Tour of Insufficient Data Rhododendron Species
Picture by S & J Perkins
Rhododendron semibarbatumHardy in Salem, New Hampshire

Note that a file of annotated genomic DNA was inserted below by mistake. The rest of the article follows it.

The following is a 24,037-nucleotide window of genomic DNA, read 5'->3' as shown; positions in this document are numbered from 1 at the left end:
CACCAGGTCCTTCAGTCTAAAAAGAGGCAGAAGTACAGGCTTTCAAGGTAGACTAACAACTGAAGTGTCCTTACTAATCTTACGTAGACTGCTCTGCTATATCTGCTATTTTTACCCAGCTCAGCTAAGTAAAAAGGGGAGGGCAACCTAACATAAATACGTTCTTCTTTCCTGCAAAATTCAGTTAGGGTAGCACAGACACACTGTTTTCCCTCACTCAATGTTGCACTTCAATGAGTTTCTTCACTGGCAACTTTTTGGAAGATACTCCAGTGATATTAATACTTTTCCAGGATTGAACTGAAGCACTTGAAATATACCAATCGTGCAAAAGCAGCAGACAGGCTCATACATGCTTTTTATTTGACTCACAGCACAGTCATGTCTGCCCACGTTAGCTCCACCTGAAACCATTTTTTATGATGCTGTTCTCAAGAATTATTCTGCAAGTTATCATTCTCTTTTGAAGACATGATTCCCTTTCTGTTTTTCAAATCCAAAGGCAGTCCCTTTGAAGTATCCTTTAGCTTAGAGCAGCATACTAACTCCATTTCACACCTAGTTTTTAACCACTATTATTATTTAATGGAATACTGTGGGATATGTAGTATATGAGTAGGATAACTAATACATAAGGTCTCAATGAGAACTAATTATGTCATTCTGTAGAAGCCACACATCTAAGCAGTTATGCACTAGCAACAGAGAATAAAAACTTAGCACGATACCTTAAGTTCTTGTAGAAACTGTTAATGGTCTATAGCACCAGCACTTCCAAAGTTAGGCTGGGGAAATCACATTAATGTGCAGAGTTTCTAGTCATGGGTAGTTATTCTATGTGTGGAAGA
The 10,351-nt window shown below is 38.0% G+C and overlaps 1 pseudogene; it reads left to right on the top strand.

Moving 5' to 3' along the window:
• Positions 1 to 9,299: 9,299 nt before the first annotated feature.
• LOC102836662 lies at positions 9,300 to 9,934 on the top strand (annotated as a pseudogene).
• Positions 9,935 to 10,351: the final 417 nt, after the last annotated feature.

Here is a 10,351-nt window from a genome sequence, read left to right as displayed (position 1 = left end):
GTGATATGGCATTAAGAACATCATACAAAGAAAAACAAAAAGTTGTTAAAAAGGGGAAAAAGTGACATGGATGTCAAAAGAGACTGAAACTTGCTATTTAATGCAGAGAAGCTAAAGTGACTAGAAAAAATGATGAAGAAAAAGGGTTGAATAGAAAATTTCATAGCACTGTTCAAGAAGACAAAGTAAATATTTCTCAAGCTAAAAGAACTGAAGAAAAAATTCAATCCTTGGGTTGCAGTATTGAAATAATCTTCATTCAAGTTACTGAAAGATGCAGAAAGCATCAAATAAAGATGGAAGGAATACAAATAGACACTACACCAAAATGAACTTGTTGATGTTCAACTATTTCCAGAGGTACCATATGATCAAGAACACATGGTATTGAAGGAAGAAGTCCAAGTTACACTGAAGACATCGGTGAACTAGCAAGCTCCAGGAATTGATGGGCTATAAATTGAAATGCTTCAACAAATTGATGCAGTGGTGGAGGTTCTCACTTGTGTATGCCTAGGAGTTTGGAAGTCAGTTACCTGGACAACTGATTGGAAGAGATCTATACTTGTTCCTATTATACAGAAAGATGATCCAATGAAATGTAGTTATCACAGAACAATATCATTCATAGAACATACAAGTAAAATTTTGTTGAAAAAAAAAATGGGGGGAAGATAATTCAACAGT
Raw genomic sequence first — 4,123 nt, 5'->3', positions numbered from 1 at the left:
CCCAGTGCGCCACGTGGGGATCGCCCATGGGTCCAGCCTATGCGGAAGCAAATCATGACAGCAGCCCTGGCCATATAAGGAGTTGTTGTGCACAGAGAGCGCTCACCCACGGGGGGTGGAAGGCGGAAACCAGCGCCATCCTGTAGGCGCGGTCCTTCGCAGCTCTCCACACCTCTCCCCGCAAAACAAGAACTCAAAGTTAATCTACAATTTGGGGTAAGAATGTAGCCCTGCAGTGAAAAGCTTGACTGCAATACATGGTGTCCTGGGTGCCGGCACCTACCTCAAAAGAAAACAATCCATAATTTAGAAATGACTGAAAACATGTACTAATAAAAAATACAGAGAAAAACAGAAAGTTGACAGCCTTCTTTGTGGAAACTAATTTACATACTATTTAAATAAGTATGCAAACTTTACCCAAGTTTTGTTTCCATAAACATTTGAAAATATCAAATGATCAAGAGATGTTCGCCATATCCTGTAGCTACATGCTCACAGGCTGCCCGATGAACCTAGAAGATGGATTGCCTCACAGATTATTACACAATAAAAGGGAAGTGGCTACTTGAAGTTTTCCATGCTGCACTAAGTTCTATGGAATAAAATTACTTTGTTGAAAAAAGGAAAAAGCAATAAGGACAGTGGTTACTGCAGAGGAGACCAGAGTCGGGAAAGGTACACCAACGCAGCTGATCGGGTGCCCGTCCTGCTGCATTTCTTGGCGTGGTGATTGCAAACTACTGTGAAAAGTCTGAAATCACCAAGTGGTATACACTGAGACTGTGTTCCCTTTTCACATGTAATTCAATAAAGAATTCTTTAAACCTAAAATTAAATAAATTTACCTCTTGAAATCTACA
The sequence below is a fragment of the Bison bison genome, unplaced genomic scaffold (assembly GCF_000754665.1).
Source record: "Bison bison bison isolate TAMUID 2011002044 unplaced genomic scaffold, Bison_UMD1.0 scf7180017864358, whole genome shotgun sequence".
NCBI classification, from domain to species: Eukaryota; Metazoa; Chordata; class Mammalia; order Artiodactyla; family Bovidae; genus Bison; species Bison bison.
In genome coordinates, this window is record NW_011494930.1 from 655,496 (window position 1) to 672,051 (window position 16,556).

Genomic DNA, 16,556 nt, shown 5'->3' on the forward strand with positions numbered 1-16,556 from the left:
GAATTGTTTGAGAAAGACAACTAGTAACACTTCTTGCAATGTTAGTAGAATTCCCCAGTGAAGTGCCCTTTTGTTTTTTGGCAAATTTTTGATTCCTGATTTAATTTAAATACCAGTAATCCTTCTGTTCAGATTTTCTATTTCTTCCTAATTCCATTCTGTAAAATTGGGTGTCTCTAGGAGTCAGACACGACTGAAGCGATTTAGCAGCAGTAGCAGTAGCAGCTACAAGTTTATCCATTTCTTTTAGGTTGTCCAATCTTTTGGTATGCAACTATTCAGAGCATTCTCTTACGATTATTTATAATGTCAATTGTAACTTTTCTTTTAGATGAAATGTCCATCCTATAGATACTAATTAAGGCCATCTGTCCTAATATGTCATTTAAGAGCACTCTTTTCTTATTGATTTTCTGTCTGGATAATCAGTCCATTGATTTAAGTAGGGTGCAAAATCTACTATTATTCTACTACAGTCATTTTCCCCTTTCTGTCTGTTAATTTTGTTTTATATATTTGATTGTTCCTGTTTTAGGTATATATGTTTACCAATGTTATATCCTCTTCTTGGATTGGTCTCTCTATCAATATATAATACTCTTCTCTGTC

Well MaybeJohn and Sally Perkins Brief Description Native to the mountains of southern Japan, Rhododendron semibarbatum is usually listed as hardy to zone 7 although reportedly it varies in hardiness. This deciduous species is unique in having 5 unequal, dimorphic stamens where the 2 shorter stamens are densely pilose with globose-ovoid anthers. In fact its name 'semibarbatum' refers to these partially bearded stamens. The small (1/2 - 3/4 inch), white, rotate flowers are borne in clusters of 1-3 flowers in the axils after the leaves are fully expanded. Seed was collected by Wilson in 1914 and sent to the Arnold Arboretum and later on to Britain. It was first introduced by Tschonoski to the Botanical Gardens of St. Petersburg where it flowered in the greenhouse in 1870. An excellent botanical illustration of this species is found in The Book of Rhododendrons by Marianna Kneller. Our plant In the fall of 1991 we purchased a seedling of R. semibarbatum at the Arnold Arboretum Case Estate's sale against our better judgment and the advice of more knowledgeable members of the Rhododendron Society. Our little plant was not given winter shelter in a coldframe but instead planted on a northern slope with dense shade. We thought it would die and were surprised to notice it pushing little green buds late the following spring. The first week of July in 1994 we noticed small white flowers had fallen to the ground near R. semibarbatum and we wondered from where. Amazingly, hidden in the foliage were two more flowers. We quickly consulted Davidian and were pleased to find that the label fit the description. It flowered again the end of June ever year since including 2000. It has again set flower buds for next year.R. semibarbatum has never shown any significant winter damage (minimum -14° F). In 4 years, the plant's habit created a pleasing architectural form at 12" high by 18" wide. The paper thin, wavy edged leaves are especially attractive when in its yellowish orange fall color. Although more of a curiosity than a horticultural gem, R. semibarbatum appears hardy enough to be tried by adventurous New England Rhododendron collectors. References: Davidian, H. H. The Rhododendron Species Vol. III. Timber Press, Inc. 1992 pp.303-304. Kneller, Marianna The Book of Rhododendrons. Timber Press, Inc. 1995 pp.120-121.